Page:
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Wayne Dupree’s Top People That Changed the Course of U.S. History

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Harriet Tubman

I was raised seven miles from Harriet Tubman’s birthplace in Bucktown, MD and always held her in the highest regard. In 1849, she ran away with the help of a friendly white woman when she thought she was going to be sold. I remember as a kid hearing tales of the Underground Railroad and how she was its first “conductor.” She followed the North Star during the night which led her to freedom.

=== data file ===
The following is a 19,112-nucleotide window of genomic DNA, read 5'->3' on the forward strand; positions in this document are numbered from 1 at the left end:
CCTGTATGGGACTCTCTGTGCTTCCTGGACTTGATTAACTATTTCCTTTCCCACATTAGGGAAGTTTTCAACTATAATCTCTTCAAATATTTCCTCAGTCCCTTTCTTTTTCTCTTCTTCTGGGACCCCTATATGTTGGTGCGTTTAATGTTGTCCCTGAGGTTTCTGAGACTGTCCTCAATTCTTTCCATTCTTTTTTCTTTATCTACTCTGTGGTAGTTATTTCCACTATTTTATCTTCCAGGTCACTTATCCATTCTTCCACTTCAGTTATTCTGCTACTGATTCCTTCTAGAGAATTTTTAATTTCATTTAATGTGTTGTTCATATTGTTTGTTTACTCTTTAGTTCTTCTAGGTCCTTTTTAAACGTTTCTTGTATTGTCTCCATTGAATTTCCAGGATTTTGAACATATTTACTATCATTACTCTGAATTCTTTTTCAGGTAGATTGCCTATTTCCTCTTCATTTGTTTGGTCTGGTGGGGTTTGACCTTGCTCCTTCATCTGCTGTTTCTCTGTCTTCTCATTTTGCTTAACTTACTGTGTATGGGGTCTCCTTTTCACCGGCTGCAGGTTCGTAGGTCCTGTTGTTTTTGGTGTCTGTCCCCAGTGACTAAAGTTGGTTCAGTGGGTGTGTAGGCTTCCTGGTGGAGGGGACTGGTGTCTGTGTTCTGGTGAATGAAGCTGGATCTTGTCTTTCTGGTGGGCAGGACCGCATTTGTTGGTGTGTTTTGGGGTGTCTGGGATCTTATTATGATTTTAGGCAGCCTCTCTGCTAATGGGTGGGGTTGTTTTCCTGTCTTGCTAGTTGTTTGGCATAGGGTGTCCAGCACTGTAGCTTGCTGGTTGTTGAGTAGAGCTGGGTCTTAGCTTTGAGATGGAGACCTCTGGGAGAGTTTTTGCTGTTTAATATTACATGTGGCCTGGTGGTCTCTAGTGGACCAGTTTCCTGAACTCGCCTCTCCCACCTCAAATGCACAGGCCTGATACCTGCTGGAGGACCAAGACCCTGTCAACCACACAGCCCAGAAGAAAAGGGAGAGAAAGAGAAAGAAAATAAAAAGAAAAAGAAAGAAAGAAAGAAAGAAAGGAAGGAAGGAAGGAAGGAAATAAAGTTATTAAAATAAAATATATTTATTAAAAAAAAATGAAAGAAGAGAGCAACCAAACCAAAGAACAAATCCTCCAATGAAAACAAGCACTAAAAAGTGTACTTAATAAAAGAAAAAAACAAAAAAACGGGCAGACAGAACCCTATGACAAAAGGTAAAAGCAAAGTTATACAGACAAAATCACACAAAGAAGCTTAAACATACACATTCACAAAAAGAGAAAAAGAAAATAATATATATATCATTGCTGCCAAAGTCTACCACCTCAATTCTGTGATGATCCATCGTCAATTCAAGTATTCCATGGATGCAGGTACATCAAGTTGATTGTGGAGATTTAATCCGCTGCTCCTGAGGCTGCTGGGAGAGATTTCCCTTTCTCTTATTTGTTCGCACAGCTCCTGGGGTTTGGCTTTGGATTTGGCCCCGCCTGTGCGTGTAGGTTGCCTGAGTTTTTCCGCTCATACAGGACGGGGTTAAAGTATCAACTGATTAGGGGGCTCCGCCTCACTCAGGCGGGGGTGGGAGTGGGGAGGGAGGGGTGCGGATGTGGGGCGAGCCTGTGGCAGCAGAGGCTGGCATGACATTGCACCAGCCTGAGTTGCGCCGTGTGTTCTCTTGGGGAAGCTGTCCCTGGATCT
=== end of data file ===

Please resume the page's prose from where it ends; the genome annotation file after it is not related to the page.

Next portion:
She returned to get her sister, brother, and other slaves who wanted freedom. At one time, she returned to free her husband, but he had married someone else after she had been gone for a while. Her legacy of being a doer and not a talker is one that always intrigued me and I am proud to have her as a hero.

PBS points out: “During a ten-year span she made 19 trips into the South and escorted over 300 slaves to freedom. And, as she once proudly pointed out to Frederick Douglass, in all of her journeys she “never lost a single passenger.”‘

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